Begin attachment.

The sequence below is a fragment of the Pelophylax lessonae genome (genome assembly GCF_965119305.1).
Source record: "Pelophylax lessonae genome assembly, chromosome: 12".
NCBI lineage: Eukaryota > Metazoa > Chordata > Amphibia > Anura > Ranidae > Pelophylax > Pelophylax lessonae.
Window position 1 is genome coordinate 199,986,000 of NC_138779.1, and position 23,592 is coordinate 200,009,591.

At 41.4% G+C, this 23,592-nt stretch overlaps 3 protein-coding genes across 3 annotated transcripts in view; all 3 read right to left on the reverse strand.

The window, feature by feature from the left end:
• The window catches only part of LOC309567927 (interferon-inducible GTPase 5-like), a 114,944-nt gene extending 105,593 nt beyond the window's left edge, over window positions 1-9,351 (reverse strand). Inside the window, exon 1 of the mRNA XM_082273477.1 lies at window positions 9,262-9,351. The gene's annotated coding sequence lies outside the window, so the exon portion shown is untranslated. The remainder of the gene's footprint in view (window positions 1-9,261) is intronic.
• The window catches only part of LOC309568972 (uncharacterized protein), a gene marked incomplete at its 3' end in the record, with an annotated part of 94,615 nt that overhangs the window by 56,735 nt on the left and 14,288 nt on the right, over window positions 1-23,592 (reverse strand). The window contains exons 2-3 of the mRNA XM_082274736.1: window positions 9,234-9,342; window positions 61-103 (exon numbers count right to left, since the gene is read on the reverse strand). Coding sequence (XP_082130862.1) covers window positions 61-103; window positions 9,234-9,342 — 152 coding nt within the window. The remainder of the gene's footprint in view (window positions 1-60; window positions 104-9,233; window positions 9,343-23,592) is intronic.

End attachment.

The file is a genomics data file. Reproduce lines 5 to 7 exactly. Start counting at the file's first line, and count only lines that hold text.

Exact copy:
At 41.4% G+C, this 23,592-nt stretch overlaps 3 protein-coding genes across 3 annotated transcripts in view; all 3 read right to left on the reverse strand.

The window, feature by feature from the left end:
• The window catches only part of LOC309567927 (interferon-inducible GTPase 5-like), a 114,944-nt gene extending 105,593 nt beyond the window's left edge, over window positions 1-9,351 (reverse strand). Inside the window, exon 1 of the mRNA XM_082273477.1 lies at window positions 9,262-9,351. The gene's annotated coding sequence lies outside the window, so the exon portion shown is untranslated. The remainder of the gene's footprint in view (window positions 1-9,261) is intronic.